I think I'm attracted to Kratos. Not necessarily in a way that the Catholic Church would disapprove of - at least publicly - but I‘ve realised that the angrier he gets, the more I like him. I imagine it's the probably the fact I find it effortless to identify with his rage.
Granted, the things that vex each of us are relatively different. While I battle a seemingly unrelenting tide of unrealistic deadlines, the God of War has a more serious bone to pick with the Olympian deities. I haven't been tricked into massacring my own family, after all.
And so Video Gaming’s Angriest Character™ returns for another adventure heavy on growling and garrotting. God of War: Ghost of Sparta may technically appear to be a follow-up to the astounding Chains of Olympus - an inarguable highlight on PSP - but in the GoW narrative it actually sits between the first and second PSone releases.
It is, as we’ve come to expect from the series, an engaging, confidently told tale – which this time around concerns itself with revealing key aspects of Kratos’s past – and even if you can see the most obvious part of the ending coming from quite early on in your eight-hour journey, it doesn’t diminish the desire to keep slaying everything foolish enough to stand in your way.
The look of bloodlust
Part of the impetus to slice, spear, and dismember the most fearsome, grotesque creatures Greek mythology can conjure up will come from the game’s settings. Graphically more advanced than anything I’ve seen on Sony’s handheld, Ghost of Sparta makes superlative use of its host hardware to deliver some spectacular interpretations of fabled locales.
Combine this with exquisite character animation, remarkable attention to detail (the sound of thunder heard convincingly long after its lighting counterpart is seen striking far in the distance seems an apt example), and general production values you’d only normally associate with a leading console title and, by Zeus, the result is impressive.
But it’s also a question of pacing. Before you’ve even reached Ghost of Sparta’s first location – a then still non-aquatic Atlantis – you’ve already had to decimate a gaggle of Underworld minions before engaging in a bloody argument with the sea monster Scylla.
From then on there’s little let up, the gore and violence only interrupted up by the game’s (straightforward yet rewarding) puzzle elements, designed to provide the only form of respite.
The main drive, however, boils down to the exquisite combat system. Despite lacking the flexibility of the PS3’s DualShock3, the limited PSP control options have again been expertly utilised by developer Ready At Dawn, so that the experience doesn’t suffer as a result.
There is such a genuine and satisfying weight to Kratos’s actions that when his blades cut through damned flesh or his fists pound Spartan sense into wicked heads and rip limbs from evil torsos, you’d swear you can feel it.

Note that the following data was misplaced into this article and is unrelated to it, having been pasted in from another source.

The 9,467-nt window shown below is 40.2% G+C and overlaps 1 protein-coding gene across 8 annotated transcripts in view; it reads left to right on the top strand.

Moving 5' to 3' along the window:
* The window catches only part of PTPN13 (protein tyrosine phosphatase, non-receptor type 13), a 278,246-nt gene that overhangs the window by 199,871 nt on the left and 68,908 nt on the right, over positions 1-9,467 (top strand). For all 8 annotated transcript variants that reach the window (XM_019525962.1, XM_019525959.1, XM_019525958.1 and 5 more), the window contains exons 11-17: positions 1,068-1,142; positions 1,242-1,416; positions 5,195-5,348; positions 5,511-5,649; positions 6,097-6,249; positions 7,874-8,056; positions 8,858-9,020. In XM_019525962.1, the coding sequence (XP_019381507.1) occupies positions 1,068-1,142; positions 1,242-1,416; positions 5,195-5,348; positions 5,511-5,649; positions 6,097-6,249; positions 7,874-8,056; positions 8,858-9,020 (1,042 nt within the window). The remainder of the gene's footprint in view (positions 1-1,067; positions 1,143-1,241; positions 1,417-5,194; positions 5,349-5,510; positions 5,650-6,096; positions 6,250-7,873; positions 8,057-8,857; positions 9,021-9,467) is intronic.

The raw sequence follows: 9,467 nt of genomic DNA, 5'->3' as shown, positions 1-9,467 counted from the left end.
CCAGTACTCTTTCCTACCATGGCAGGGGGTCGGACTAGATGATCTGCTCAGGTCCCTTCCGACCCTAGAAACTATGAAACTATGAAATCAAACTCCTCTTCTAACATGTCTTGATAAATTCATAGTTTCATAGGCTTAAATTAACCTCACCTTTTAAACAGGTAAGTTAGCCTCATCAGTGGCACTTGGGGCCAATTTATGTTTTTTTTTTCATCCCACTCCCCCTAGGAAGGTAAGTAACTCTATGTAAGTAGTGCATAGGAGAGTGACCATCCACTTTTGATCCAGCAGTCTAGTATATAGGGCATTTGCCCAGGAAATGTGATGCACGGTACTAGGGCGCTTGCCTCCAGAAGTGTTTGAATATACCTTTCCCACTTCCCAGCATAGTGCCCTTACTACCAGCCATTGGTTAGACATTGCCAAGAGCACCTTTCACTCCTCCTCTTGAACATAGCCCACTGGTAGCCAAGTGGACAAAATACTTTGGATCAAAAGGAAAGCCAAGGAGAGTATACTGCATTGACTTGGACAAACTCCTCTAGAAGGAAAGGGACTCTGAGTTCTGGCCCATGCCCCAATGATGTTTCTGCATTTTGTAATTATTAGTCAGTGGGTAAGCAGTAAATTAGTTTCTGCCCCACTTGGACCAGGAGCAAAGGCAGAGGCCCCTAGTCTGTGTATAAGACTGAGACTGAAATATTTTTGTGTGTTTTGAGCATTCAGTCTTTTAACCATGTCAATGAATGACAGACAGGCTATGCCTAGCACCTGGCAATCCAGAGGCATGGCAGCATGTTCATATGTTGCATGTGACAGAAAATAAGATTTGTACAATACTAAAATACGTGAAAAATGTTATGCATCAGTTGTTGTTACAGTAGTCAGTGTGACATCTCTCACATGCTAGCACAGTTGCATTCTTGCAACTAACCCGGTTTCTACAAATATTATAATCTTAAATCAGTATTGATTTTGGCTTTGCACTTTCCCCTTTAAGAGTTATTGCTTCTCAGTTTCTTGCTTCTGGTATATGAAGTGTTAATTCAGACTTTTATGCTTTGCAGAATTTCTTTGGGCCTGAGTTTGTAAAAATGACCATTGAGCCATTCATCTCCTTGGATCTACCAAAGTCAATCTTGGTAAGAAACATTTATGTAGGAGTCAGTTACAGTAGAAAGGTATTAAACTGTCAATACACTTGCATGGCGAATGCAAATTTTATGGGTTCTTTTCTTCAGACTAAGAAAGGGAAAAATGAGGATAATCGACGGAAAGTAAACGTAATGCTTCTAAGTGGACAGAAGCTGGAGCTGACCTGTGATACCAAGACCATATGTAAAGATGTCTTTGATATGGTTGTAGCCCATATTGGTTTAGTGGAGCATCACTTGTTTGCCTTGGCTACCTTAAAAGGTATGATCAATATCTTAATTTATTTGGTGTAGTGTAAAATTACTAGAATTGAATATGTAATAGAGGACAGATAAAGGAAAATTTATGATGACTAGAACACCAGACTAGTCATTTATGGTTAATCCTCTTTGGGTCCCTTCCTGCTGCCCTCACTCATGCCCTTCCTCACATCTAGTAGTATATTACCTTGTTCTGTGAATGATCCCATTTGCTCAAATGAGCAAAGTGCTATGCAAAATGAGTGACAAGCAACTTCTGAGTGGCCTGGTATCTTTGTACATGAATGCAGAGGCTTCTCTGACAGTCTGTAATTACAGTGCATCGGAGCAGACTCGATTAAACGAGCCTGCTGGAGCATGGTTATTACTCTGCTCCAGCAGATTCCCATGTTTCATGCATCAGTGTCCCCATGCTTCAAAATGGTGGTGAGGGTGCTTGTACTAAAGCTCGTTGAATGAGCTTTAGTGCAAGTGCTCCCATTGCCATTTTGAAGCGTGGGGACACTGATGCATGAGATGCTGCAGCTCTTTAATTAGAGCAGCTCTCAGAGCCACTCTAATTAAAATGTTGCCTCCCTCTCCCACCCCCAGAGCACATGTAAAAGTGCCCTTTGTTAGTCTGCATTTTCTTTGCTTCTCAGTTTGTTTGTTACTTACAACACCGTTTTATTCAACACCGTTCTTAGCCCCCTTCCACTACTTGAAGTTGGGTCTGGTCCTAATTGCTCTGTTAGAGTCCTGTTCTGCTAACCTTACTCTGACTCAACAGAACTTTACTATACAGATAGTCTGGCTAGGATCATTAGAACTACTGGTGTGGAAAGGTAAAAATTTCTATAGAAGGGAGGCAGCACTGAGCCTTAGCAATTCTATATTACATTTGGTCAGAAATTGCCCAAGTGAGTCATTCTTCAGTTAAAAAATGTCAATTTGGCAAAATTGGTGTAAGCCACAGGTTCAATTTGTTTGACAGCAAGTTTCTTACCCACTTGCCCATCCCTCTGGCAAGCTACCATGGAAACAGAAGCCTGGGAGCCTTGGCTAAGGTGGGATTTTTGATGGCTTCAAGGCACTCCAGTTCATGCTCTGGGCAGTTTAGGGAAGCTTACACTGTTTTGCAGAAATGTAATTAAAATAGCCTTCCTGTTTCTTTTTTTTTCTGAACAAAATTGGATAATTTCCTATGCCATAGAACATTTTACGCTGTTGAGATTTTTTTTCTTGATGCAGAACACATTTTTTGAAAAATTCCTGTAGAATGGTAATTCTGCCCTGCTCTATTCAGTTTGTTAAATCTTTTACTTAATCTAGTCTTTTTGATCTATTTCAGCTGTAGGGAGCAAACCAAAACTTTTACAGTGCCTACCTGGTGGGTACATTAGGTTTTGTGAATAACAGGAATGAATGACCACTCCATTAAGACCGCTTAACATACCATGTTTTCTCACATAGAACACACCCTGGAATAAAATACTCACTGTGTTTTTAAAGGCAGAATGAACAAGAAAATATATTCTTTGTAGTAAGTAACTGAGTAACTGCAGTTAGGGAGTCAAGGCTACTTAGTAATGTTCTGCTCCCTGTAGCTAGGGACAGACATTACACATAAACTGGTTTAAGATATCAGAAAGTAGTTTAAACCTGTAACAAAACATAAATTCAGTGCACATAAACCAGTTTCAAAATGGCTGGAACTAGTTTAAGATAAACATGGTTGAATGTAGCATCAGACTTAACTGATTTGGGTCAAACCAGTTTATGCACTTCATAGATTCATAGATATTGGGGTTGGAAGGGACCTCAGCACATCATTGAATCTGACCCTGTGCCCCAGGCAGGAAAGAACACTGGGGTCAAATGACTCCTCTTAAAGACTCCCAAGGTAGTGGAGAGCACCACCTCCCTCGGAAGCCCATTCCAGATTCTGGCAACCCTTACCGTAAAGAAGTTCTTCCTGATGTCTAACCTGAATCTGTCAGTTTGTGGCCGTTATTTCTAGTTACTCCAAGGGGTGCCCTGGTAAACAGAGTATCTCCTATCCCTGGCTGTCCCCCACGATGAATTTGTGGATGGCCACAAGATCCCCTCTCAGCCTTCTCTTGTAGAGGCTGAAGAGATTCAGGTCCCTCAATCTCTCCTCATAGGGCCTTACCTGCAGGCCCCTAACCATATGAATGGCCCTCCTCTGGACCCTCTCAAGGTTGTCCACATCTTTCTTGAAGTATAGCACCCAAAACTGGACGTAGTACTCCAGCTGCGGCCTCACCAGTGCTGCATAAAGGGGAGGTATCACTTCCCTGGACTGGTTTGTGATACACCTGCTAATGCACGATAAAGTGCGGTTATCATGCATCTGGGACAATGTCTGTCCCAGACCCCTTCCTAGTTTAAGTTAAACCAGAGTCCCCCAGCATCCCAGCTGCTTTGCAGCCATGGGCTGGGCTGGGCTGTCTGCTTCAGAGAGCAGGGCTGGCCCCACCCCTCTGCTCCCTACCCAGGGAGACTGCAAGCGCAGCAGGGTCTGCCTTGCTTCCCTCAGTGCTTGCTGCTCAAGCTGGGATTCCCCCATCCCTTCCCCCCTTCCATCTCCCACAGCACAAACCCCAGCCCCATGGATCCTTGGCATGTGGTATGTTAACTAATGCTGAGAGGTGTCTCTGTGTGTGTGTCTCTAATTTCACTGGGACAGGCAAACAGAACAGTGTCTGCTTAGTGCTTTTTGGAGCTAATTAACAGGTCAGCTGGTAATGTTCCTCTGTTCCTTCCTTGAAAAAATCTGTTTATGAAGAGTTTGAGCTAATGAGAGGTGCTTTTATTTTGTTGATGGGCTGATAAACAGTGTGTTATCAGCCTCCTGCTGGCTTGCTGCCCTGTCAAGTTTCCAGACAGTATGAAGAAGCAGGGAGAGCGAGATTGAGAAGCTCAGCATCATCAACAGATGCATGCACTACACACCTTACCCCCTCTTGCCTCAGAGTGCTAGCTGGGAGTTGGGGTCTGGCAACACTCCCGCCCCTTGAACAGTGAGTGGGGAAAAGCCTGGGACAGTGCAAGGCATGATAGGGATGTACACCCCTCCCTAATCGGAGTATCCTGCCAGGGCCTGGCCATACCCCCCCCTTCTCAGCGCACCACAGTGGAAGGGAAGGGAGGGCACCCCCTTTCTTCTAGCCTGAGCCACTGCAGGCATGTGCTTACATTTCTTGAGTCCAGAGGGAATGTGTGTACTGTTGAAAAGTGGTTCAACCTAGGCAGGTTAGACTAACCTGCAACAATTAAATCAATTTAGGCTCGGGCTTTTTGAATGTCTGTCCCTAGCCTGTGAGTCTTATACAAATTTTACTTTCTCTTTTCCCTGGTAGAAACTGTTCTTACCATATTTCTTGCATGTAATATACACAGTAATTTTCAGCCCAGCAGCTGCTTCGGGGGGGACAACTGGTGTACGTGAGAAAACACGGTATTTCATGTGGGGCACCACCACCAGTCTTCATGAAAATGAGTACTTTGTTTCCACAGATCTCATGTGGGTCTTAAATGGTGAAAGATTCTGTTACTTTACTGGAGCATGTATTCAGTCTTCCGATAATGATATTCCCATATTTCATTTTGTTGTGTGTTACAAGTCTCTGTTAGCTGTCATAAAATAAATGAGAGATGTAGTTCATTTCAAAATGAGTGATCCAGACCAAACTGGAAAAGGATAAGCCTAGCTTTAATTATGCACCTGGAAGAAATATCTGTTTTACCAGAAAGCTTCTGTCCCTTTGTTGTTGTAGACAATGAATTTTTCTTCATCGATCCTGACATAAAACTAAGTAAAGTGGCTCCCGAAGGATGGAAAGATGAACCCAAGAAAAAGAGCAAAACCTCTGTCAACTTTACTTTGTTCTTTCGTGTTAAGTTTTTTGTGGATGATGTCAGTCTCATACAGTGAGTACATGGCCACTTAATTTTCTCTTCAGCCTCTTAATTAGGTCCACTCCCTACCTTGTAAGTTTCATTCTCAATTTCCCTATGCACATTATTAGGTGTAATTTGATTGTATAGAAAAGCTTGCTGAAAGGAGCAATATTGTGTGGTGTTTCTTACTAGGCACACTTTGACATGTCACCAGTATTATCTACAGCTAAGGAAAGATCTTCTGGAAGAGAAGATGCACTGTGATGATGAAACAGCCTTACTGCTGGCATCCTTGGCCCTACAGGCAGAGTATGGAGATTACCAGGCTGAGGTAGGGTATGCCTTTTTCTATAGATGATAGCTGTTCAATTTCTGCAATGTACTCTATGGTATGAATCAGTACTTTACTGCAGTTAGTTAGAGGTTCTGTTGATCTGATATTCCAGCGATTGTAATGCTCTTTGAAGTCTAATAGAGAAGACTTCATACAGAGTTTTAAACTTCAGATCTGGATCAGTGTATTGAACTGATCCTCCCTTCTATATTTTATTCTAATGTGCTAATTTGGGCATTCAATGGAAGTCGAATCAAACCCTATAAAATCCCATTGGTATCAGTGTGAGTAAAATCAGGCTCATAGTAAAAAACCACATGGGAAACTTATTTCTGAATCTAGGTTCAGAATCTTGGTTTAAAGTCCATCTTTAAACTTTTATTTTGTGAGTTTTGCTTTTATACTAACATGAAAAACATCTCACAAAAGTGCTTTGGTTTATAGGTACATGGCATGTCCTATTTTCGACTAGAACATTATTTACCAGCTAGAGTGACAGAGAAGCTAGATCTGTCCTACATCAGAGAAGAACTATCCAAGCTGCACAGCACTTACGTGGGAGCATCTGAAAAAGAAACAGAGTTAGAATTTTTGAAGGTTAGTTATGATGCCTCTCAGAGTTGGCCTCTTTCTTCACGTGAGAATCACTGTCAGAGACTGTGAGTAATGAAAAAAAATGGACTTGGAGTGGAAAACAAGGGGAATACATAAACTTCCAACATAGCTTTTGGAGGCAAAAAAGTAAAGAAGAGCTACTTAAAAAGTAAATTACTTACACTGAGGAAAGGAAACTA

None of this will shock those familiar with God of War. Indeed, there is in effect nothing in the mechanics underpinning Ghost of Sparta that you won’t have found in previous GoW titles.
Aside from a few gameplay tweaks a new weapon (the Arms of Sparta – a spear and shield) affords, a couple of additional moves with which to negotiate the gorgeously derelict environments Kratos finds himself in, and a selection of god-like ranged attacks, it’s brutal business as usual.
The bad guys show up, you pull off a series of combos to dispose of them in an outrageously gruesome manner, you collect the red orbs they release (which you use for powering up your weapons), move on with your quest, meet more baddies, beat them up, and so on until the end credits.
God of PSP
If that sounds repetitive, well, it is. Anyone who’s not enjoyed GoW in the past will not find enlightenment here, not even in Ghost of Sparta’s generous extras, which consist of Challenge of the Gods (split into Challenges of Ares and Challenges of Athena, both featuring increasingly difficult quick-fire rounds of orchestrated conflict), a Combat Arena option, The Temple of Zeus (where red orbs acquired are exchanged for bonus materials), the Videos section, or Galleries (concept and character art).
Conversely, Kratos devotees get to relish another magnificent and spectacularly visceral opportunity to unleash the Grumpy One’s wrath on all who block his path to the truth.
God of War: Ghost of Sparta is beautifully and meticulously crafted, in a way that very few handheld games are lucky enough to experience, but is also intelligent enough to stick to what it knows to guarantee a hugely satisfying result.
If the PSP does nothing else of consequence between now and its inevitable replacement, it can at least go knowing it put up one hell of a final fight.
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